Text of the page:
|Brook Shannon, here with husband Michael and daughters Grace, Mercy,|
and Bella, created the Wait Until 8th pledge in a effort to support families
who want to hold off giving their children smartphones until they are
ready to go to high school.
Allison Slater Tate, TODAY Contributor, 17 August 2017
As debate swirls across the internet about social media and its effect on teenagers, one Austin mom has created a movement to try to delay introducing smartphones to children until they are at least 14 years old.
In an effort to persuade and support families in her children's elementary school to wait until their kids were at least 14 or in 8th grade to give them smartphones, Brooke Shannon created the Wait Until 8th pledge last spring, which asks parents to promise "not to give your child a smartphone until at least 8th grade as long as at least 10 other families from your child’s grade and school pledge as well."
"Our hope is to create a support network for those parents who would like to wait on giving their child a phone," Shannon told TODAY Parents. "Every family has various circumstances and dynamics that will shape this decision. We hope by creating this pledge, parents that would like to wait will feel more empowered to do so."
The pledge has become a full-blown movement now, with over 2000 commitments from parents in over 500 schools and in 49 states.
Shannon's daughters are still young; her oldest, Grace, is in 4th grade. But when she saw children in their elementary school with smartphones, she began to talk with other parents about the potential dangers that come along with smartphones — citing distraction, sleep impairment, cyberbullying, and exposure to inappropriate material on the internet, among other concerns — and she decided to try to make a change in their community and beyond.
After recruiting a group of friends to begin the Wait Until 8th movement, some of whom are now part of the pledge's website, Shannon got her children on board too. "At first, my older two daughters questioned why I was starting the pledge, but when I explained to them I wanted them to have a group of friends to wait with, they understood," she said.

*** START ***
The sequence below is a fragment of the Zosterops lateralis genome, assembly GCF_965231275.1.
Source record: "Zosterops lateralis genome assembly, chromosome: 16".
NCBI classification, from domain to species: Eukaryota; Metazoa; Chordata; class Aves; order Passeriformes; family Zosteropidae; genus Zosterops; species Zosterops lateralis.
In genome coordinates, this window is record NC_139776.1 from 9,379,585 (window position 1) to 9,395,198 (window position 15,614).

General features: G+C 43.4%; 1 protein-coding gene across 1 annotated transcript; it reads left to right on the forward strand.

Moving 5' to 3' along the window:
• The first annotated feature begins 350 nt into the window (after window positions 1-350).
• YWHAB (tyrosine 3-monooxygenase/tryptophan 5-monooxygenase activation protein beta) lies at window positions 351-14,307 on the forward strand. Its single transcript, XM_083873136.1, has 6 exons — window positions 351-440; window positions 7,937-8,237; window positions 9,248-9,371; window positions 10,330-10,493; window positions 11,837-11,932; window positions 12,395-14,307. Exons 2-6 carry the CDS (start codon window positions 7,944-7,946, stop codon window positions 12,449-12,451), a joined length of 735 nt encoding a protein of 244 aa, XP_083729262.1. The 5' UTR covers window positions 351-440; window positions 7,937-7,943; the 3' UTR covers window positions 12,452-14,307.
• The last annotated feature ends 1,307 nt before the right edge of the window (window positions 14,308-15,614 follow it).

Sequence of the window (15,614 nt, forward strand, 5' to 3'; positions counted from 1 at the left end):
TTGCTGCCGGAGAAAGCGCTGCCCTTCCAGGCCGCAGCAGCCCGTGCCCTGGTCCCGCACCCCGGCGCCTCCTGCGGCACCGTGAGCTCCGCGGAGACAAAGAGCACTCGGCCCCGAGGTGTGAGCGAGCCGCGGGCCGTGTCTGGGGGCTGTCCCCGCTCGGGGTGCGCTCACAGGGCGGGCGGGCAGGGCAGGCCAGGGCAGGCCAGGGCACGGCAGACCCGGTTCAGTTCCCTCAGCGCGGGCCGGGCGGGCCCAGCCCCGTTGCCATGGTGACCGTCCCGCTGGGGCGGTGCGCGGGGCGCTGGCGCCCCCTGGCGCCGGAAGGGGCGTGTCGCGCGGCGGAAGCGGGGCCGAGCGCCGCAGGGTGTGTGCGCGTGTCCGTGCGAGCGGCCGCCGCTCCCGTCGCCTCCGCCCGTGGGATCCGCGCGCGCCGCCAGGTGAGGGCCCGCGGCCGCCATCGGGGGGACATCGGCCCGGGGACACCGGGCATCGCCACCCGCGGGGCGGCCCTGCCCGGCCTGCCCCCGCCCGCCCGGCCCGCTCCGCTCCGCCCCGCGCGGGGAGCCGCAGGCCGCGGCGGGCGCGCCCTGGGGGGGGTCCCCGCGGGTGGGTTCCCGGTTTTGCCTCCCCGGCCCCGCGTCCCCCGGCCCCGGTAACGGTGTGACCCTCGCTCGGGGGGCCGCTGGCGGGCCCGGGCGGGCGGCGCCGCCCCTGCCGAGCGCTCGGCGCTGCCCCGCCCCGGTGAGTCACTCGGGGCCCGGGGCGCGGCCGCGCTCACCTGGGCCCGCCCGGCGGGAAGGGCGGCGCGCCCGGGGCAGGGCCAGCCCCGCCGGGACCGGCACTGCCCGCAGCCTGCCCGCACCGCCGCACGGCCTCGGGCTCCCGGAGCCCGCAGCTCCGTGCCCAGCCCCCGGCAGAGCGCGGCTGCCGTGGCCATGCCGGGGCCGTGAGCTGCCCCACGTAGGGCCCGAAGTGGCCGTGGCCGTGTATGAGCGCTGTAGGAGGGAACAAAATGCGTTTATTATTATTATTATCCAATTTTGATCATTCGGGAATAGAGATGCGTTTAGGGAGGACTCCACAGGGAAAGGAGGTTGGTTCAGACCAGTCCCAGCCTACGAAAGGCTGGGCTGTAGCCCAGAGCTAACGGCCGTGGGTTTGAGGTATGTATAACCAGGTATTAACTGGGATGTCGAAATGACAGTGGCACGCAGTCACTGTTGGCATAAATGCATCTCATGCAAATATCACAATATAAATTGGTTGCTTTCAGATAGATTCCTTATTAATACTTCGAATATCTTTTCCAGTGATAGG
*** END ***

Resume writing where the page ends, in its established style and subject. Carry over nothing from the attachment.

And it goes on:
Now, she said her family feels completely supported by their community in their quest to hold off on smartphones for their kids. "There are 20 other families in my 4th grader's class on board and 13 families on board from my 3rd grader's class," said Shannon. "Plus, families are signing across our school district, so when the elementary schools merge in middle school, there will be even more children waiting together."
Shannon said she understands that for some families, such as those whose children rely on technology for medical reasons like Type 1 diabetes, the Wait Until 8th pledge is not appropriate. But for other parents who argue they need phones to reach their children for reasons like shared custody arrangements, she hopes they will consider lower tech options.
"In situations where a phone is needed to only reach a child, we suggest buying a basic flip phone," Shannon said. "The basic flip phone avoids many of the dangers and distractions of a smartphone. You can give your child a basic phone and still sign the Wait Until 8th pledge. The pledge is for smartphones only."
TODAY Tastemaker and child development expert Dr. Deborah Gilboa said the Wait Until 8th movement could be very helpful to parents, but in the end, the choice is still up to the individual family.
"This initiative helps families in two ways," said Dr. Gilboa. "For parents who are getting most of their 'What's the right age?' information from their kids, this normalizes the idea that most kids don't need — want yes, need no — a smart phone before 8th grade. For parents who are considering holding off but overwhelmed by the societal norms of younger-and-younger for smart phone access, this can be the extra starch for their spine to say, 'I knew I was right about this.'"
But, said Dr. Gilboa, "Since it's not legislated, each parents still gets to decide what works in their family."
Shauna Ogeerally, a mom of two children ages 15 and 10 in Winter Garden, Florida, told TODAY Parents she feels that these decisions have to be made for each child individually, and that smartphones can have some positive benefits for children under the age of 14.
"My children go to a charter school, so not all their close friends live anywhere near us to go run and play at their house," said Ogeerally. "Their phones allow them to FaceTime and 'hang out.' Honestly, I feel it would hurt their social lives if they weren't able to do that, since they would only be able to communicate with friends when they are at school or activities."